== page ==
Django Unchained So much was made of Quentin Tarantino's long-anticipated Western--it's overlong, too much use of the "N" word, the director's strange and misplaced appearance as a redneck with an Aussie accent--that you'd have thought the South was rising again. Oh, and did we mention the violence? 'Cause yeah, there's that.
All, in fact, true--this is the first movie QT has made since his longtime editor Sally Menke died, and it shows in an unnecessary three-hour runtime that includes drawn-out scenes of slaves fighting and hooded KKK-ers kidding around on horseback. Tarantino seems to like doing two movies in one, and Django seems like just that; the first half of this film is the best stuff he's done since Jackie Brown while the second half feels almost like a different film. Once freed slave Django (Jamie Foxx) and his bounty hunter partner (Christophe Waltz, here a good German dude) hit Mississippi, Django fades into the background and it suddenly becomes Samuel L. Jackson's movie as an Uncle Tom head slave who kisses his Francophile master's (a great, oily Leonardo DiCaprio) butt and pushes the other slaves around with jaw-dropping offense. That being said, the movie's (or movies?) great--the cinematography is terrific and most of all you'll appreciate the return of Tarantino's trademark whip-smart dialogue, which makes his copycat wannabes all the more obvious...it's clear how much fun the actors are having with all the back-and-forth. And about that violence--the grand finale is about as bloodspattered as you'd expect from the guy who brought us Reservoir Dogs and Inglourious Basterds. So yes, overlong, but well worth the sit.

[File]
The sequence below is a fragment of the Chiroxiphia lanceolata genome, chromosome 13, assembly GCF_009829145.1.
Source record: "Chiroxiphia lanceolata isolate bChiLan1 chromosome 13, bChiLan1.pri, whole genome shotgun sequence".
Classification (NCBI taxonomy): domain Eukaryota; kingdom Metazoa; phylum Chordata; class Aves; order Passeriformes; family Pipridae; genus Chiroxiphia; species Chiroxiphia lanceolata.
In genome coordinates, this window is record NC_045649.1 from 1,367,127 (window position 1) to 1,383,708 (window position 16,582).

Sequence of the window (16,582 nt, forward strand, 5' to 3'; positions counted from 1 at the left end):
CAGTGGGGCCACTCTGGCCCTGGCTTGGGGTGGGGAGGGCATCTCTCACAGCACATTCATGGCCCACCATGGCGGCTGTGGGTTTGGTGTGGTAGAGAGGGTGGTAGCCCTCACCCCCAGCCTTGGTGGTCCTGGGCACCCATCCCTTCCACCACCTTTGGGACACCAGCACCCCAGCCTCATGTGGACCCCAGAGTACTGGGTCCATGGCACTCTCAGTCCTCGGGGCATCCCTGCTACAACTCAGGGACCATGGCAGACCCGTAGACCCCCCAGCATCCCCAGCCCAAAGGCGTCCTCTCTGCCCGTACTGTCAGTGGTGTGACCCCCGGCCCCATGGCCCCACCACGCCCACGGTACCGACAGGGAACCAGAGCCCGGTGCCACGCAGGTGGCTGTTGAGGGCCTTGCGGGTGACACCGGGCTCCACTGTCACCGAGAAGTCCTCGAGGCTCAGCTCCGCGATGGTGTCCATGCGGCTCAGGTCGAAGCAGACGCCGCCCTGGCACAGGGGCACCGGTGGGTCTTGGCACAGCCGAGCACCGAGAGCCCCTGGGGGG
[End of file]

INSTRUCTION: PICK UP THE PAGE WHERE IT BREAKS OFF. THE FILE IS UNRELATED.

One obvious thing missing from this disc is director commentary; no doubt it'll come on a future release. Meantime, it's available in a variety of different formats at various retailers. Extras: "Remembering J. Michael Riva: The Production Design of Django Unchained," a tribute to the film's late production designer; "Reimagining the Spaghetti Western: The Horses and Stunts of Django Unchained," "The Costume Designs of Sharen Davis" and ads for the Tarantino XX Blu-ray collection and the film's soundtrack (DVD/BD).